Home > Publications . Search All . Browse All . Country . Browse PSC Pubs . PSC Report Series

PSC In The News

RSS Feed icon

Shaefer and Edin's book ($2 a Day) cited in piece on political debate over plight of impoverished Americans

Eisenberg tracks factors affecting both mental health and athletic/academic performance among college athletes

Shapiro says Americans' low spending reflects "cruel lesson" about the dangers of debt

Highlights

Susan Murphy elected to the National Academy of Sciences

Maggie Levenstein named director of ISR's Inter-university Consortium for Political and Social Research

Arline Geronimus receives 2016 Harold R. Johnson Diversity Service Award

PSC spring 2016 newsletter: Kristin Seefeldt, Brady West, newly funded projects, ISR Runs for Bob, and more

Next Brown Bag

PSC Brown Bags
will resume fall 2016

Occupational Exposure to Pesticides During Pregnancy and Neurobehavioral Development of Infants and Toddlers

Publication Abstract

Handal, A.J., Sioban D. Harlow, J. Breilh, and B. Lozoff. 2008. "Occupational Exposure to Pesticides During Pregnancy and Neurobehavioral Development of Infants and Toddlers." Epidemiology, 19(6): 851-859.

Background: Few studies have examined the effects of in utero exposure to organophosphate and carbamate pesticides on neurobehavioral development in infants and young children. This study considers the potential effects of maternal occupation in the cutflower industry during pregnancy on neurobehavioral development in Ecuadorian children. Methods: Data were collected during 2003-2004 for 121 children aged 3-23 months and living in the rural highland region of Cayambe, Ecuador. Children were administered the Ages and Stages Questionnaire and were given specific developmental tests including prehension (reach-and-grasp) and visual skills. Information was gathered on maternal health and work characteristics, the home environment, and child health status. Growth measurements and a hemoglobin finger-prick blood test were obtained. We conducted multiple linear and logistic regression analyses. Results: Children whose mothers worked in the flower industry during pregnancy scored lower on communication (8% decrease in score, 95% confidence interval [CI]: - 16% to 0.5%) and fine motor skills (13% decrease, 95% CI: -22% to -5), and had a higher odds of having poor visual acuity (odds ratio = 4.7 [CI =1.1-20]), compared with children whose mothers did not work in the flower industry during pregnancy, after adjusting for potential confounders. Conclusions: Maternal occupation in the cut-flower industry during pregnancy may be associated with delayed neurobehavioral development of children aged 3-23 months. Possible hazards associated with working in the flower industry during pregnancy include pesticide exposure, exhaustion, and job stress.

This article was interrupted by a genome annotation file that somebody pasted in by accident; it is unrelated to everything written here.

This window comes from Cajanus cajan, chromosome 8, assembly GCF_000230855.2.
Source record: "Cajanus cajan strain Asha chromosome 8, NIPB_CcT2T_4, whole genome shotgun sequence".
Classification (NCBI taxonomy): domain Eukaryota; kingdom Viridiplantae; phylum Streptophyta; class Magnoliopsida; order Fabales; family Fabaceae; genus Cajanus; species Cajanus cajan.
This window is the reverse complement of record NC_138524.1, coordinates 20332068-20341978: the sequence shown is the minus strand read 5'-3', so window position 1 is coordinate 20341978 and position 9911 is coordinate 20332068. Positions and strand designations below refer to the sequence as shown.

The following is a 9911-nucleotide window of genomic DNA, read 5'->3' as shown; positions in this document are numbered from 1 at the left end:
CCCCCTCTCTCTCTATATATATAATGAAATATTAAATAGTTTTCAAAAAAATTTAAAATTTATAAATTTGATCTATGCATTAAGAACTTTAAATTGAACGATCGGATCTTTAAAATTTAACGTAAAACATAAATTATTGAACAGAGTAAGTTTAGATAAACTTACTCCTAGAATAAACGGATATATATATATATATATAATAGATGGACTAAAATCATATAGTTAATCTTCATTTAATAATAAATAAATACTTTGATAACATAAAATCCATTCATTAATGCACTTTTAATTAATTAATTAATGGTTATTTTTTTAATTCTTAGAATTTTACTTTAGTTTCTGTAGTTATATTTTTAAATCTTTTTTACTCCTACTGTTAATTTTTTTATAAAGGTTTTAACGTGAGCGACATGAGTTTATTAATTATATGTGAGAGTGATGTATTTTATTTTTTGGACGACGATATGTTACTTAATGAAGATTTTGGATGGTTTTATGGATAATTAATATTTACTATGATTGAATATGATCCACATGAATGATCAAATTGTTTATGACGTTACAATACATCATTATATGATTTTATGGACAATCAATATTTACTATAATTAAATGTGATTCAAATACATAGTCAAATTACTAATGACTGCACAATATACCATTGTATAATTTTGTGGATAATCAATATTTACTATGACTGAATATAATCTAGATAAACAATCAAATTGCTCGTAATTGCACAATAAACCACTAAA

DOI:10.1097/EDE.0b013e318187cc5d (Full Text)

Browse | Search : All Pubs | Next